AmphibiaWeb - Echinotriton chinhaiensis


(Translations may not be accurate.)

Echinotriton chinhaiensis (Chang, 1932)
Chinhai Spiny Crocodile Newt
family: Salamandridae
subfamily: Pleurodelinae
genus: Echinotriton
Echinotriton chinhaiensis
© 1999 Max Sparreboom (1 of 17)

AmphibiaChina logo AmphibiaChina 中国两栖类.

Conservation Status (definitions)
IUCN Red List Status Account Critically Endangered (CR)
CITES Appendix II
National Status Listed in the Red Data Book as endangered (Zhao 1998); listed in grade II category of endangered wildlife since 1988.
Regional Status Protected by law in Zhejiang (Huang et al., 1990).


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Echinotriton chinhaiensis is a stout salamander with flattened body and head, and with a series of ca 12 conspicuous knob-like, porous lateral glands. The head is broad and triangular in shape. It is uniformly dark brown or black on the dorsal and ventral sides, with only the underside of the tail, cloacal region, and the soles of the feet coloured yellow-orange. The skin is granular. Vomero-palatine teeth in V-shape, arranged in two longitudinal series, meeting in front. Total length is approximately 120 mm in males and 140 mm in females, the tail is usually shorter than the snout-vent length (Chang 1932; 1936; Cai and Fei 1984; Ye et al. 1993). There is no obvious morphological distinction between the sexes. In both sexes the cloacal opening consists of a longitudinal slit. When slightly opened, the cloaca of the female is smooth on the inside, whereas that of the male is more rugose. When carrying eggs, females have distended abdomens. In the male the vent is swollen during the mating season. Genetic diversity within the only known population is low, but not significantly (Xie 1999).

The genus Echinotriton comprises two species, E. chinhaiensis, occurring in Zhejiang in China (Cai and Fei 1984) and E. andersoni, endemic on five islands of the Ryukyu archipelago, Japan (Nussbaum and Brodie Jr. 1982, Nussbaum et al. 1995, and Zhao and Adler 1993 refer to a find of E. andersoni on Taiwan, but the species’ occurrence there has not been confirmed). Echinotriton is unique among amphibian genera in having an anteriorly curved spine on the posterolateral surface of each quadrate. Echinotriton is most similar to Tylototriton, but differs in a number of significant morphological and life history features. The ribs of Echinotriton are free of muscular attachment distally, sharp-tipped, and often penetrate the skin through the primary warts. Echinotriton has a stockier body than Tylototriton, with shorter limbs, digits and tail (Nussbaum and Brodie Jr. 1982). The adults are completely terrestrial and deposit their eggs on land, whereas the larvae develop in lentic water bodies.

E. chinhaiensis is closely related and very similar to the Japanese sister species E. andersoni (Zhao and Hu 1988), but differs from that species in that it lacks the rows of secondary warts running on each side of the vertebral crest, between vertebral column and the row of primary warts, supported by the ribs. It has only one epipleural process on each of the ribs 2 to 4; the fifth toe is normally developed; it has 5 metatarsals and 9 tarsals (Cai and Fei 1984).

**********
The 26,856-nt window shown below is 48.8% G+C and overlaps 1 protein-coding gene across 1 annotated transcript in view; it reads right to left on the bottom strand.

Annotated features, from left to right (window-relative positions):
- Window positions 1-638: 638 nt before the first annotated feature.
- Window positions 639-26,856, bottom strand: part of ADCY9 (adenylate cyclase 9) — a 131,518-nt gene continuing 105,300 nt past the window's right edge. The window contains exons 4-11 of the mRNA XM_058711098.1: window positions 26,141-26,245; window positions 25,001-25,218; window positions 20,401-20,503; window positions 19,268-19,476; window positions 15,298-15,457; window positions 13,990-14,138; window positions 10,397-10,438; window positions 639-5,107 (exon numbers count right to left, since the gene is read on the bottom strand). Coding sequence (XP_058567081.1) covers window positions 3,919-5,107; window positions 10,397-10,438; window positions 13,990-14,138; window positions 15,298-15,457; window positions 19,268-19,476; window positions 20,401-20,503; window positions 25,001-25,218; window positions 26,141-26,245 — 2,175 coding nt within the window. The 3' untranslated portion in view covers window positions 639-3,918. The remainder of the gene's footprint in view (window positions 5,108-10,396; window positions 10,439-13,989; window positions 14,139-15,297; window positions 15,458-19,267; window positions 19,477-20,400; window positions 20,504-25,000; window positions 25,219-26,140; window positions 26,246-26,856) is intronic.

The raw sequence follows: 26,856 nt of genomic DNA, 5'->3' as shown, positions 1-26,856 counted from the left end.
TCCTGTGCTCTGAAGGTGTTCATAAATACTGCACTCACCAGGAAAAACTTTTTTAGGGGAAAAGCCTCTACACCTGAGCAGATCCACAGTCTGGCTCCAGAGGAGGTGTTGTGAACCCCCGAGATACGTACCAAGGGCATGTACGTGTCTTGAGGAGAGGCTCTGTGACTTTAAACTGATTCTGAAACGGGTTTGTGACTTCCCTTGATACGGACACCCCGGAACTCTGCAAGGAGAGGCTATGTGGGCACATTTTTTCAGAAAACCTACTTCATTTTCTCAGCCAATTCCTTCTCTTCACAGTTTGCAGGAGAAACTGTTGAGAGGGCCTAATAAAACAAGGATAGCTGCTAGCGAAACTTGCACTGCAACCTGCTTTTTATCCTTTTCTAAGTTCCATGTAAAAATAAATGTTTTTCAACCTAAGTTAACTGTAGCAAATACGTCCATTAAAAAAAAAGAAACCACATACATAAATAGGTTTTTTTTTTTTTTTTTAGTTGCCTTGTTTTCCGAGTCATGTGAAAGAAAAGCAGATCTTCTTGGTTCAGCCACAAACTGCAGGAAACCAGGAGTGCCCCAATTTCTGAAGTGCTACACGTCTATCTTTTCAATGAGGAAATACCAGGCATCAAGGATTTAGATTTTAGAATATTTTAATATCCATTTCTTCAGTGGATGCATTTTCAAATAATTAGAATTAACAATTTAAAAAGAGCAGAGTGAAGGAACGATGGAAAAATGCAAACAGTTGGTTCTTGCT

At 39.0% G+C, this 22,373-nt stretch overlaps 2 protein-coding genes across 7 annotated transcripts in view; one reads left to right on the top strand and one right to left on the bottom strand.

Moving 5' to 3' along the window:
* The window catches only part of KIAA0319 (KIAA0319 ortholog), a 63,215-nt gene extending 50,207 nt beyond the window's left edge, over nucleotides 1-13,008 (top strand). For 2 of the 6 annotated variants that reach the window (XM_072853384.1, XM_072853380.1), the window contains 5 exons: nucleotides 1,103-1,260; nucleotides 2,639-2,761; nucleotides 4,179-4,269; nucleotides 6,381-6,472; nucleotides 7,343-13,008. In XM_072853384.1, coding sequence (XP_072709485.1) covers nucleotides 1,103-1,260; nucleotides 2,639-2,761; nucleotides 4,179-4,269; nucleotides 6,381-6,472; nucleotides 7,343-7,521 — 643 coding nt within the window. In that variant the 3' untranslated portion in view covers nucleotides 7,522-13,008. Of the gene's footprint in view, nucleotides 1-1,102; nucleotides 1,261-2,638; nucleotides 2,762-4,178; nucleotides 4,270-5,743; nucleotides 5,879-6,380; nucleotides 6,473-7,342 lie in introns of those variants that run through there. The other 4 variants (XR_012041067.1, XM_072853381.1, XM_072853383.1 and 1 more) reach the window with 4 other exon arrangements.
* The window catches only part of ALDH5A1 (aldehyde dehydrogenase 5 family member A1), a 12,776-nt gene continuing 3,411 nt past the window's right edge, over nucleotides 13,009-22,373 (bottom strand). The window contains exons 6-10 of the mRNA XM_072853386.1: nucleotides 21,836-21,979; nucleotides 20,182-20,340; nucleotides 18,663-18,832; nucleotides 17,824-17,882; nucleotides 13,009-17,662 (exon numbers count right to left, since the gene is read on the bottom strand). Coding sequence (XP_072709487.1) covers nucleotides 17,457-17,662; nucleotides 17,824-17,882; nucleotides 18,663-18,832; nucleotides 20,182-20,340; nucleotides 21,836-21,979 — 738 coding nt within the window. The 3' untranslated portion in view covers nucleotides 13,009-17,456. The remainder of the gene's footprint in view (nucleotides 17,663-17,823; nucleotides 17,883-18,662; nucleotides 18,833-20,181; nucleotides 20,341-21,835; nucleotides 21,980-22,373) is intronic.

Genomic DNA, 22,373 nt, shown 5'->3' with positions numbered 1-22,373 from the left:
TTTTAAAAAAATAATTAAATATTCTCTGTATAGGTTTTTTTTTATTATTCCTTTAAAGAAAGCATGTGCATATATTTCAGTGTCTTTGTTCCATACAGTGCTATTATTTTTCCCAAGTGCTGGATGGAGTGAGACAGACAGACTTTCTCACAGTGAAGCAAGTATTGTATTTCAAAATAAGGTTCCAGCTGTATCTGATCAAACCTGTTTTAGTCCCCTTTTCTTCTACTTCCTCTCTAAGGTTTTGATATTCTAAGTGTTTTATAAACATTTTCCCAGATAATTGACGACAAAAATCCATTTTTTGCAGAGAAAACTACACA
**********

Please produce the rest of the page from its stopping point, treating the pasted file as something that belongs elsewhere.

Distribution and Habitat

Country distribution from AmphibiaWeb's database: China

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E. chinhaiensis is known only from the type locality and two nearby valleys east of the city of Ningbo (respectively Chengwan, Ruiyansi and Qiushan, district of Beilun, province of Zhejiang, China), where it inhabits a forest area 100-200 m above sea level. Over the last 20 years, the species has been reported only incidentally from the type locality.

The typical spawning habitats around the ponds to which the females migrate are characterized by a combination of features: There is dense plant cover around the ponds. The vegetation is composed of an upper layer of evergreen broad-leaved trees, a middle layer of shrubs, and a lower layer of grasses, creating a dark and humid habitat. The ponds are semi-permanent with a pH value of 6 to 7. The water bodies are small and shallow, receiving water mainly from rain. The egg-laying areas consist of slopes and flat ground directly bordering the ponds; the surface consists of loose soil and stones and is invariably covered by a thick leaf litter (Xie et al. 2000).

Life History, Abundance, Activity, and Special Behaviors
The female lays 72 to 94 large, single eggs on land, in one or several clutches (Cai and Fei 1984). Communal nesting sites may contain several superimposed layers of eggs (Xie et al. 2000). Eggs are laid in the humus or under rotting leaves in places close to ponds, puddles and springs. The breeding season extends from late March to late April (Xie et al. 2000). Both migration to oviposition site and hatching of the larvae appear to be related to rain-fall. The egg capsule measures from 7.2 to 10.5 mm in diameter and consists of three layers; the egg proper is 3.2 to 3.8 mm in diameter. It is light yellow, lacking brown pigments (Cai and Fei 1984). The female does not attend to the eggs and moves out of the breeding site immediately after egg-laying. After about three to four weeks, in May, the larvae are flushed out of the terrestrial oviposition sites by rains and are capable of finding their way to water by wriggling over land and leaping to some cm above the ground (Xie 1999; Xie et al. 2000). Balancers may be observed 4 to 5 days after oviposition; these are resorbed some five days later. Larvae are without balancers at the time of hatching and measure approx. 20 mm. From egg to metamorphosis takes ca 110 days. Newly metamorphosed salamanders with a total length of 34 to 40 mm climb on land in August (Cai and Fei 1984; Xie 1999).

The population in Ruiyansi Forest Park probably consists of no more than ca 370 adult animals (Xie 1999). Both males and females of this salamander lead a largely hidden terrestrial life and are difficult to observe outside the breeding season. They are inactive during the day and very slow moving when active. Hibernation takes place from November to March. In the reproductive season, only the females move to the oviposition sites. Males are rarely found. Mating takes place on land and has only been observed in the laboratory (Sparreboom and Xie 1999-2000, unpubl. obs.). The male approaches the female and deposits several spermatophores on land. The couple makes a circular movement, in the course of which the female is led over the spermatophore.